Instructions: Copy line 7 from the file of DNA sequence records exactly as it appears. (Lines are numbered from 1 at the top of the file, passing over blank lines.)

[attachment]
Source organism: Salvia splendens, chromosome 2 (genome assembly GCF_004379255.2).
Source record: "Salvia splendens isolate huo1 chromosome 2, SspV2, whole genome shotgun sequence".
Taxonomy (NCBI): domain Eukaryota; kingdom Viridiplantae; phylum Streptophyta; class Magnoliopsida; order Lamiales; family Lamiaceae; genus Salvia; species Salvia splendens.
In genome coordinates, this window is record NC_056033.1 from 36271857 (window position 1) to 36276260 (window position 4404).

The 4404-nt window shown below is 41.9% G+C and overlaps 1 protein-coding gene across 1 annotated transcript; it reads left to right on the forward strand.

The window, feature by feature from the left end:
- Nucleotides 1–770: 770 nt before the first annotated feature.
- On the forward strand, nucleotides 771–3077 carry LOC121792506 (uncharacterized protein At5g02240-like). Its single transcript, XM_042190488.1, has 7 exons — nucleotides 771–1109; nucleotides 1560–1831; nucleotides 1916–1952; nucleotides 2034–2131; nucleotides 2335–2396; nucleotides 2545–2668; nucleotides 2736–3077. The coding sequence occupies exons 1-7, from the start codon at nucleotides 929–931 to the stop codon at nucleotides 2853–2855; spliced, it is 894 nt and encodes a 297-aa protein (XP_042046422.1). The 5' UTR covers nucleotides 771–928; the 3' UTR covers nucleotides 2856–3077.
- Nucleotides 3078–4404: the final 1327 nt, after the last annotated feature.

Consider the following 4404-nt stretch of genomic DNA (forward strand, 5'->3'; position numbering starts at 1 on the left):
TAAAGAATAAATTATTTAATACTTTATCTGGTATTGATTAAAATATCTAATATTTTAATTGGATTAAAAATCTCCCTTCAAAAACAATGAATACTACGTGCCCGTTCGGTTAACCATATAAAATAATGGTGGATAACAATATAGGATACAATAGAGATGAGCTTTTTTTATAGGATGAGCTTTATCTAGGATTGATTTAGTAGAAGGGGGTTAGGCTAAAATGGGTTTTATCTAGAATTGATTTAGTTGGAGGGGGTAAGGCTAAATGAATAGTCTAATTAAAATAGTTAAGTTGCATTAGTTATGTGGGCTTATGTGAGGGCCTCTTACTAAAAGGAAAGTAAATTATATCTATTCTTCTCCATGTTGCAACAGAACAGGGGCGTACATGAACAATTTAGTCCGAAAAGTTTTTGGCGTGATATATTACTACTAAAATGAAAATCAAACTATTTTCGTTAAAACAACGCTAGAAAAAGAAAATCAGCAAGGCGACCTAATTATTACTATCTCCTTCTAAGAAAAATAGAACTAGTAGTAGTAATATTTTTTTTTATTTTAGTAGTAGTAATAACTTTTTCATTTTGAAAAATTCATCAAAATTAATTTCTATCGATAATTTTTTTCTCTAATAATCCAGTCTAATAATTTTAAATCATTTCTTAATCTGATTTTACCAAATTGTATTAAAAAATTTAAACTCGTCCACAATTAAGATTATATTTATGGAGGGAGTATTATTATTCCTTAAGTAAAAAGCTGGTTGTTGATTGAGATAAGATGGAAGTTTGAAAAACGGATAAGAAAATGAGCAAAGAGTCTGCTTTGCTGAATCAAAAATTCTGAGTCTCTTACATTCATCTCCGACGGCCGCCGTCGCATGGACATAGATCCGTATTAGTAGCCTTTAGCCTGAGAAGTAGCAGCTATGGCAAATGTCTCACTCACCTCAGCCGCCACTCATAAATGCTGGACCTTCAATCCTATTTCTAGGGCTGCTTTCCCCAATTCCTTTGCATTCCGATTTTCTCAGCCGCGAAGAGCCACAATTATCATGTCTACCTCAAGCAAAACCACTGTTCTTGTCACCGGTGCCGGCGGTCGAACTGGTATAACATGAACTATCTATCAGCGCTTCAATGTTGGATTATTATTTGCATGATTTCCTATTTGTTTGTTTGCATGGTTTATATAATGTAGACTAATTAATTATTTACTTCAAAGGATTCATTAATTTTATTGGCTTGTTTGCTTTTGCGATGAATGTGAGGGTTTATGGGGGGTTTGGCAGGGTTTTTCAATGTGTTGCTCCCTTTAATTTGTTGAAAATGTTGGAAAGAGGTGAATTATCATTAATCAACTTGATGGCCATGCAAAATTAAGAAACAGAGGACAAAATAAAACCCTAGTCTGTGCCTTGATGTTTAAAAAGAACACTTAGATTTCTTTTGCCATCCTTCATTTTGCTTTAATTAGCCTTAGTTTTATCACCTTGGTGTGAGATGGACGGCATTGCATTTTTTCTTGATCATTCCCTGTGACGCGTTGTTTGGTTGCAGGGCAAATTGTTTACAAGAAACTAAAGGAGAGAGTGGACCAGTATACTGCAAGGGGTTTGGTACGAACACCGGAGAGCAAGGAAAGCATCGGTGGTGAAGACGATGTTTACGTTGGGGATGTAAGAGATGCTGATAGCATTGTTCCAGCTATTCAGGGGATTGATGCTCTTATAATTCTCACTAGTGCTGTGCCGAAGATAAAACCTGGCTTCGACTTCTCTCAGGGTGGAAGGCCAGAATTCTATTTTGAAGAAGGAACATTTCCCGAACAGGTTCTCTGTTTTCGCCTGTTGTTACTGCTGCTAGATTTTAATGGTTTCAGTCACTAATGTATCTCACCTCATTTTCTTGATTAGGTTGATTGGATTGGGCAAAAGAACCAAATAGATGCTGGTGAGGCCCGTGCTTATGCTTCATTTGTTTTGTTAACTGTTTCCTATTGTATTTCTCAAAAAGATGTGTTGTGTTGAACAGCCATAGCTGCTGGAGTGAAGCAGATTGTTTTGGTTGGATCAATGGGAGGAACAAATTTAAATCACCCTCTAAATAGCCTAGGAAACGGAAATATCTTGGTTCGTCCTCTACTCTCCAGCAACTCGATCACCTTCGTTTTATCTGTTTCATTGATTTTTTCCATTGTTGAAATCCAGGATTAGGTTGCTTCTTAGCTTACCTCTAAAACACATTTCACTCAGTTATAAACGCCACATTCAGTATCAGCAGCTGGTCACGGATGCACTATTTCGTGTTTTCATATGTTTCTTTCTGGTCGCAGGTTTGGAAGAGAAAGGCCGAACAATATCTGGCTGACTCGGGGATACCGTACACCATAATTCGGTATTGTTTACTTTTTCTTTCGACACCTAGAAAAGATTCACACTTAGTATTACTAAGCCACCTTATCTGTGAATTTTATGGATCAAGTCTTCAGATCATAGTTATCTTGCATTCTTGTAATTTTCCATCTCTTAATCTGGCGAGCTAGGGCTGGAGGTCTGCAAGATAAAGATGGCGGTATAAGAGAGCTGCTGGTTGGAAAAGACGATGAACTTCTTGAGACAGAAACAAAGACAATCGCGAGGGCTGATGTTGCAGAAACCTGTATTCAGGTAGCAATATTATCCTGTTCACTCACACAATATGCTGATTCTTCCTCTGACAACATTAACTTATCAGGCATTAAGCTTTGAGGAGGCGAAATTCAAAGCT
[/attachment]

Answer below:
- Nucleotides 1–770: 770 nt before the first annotated feature.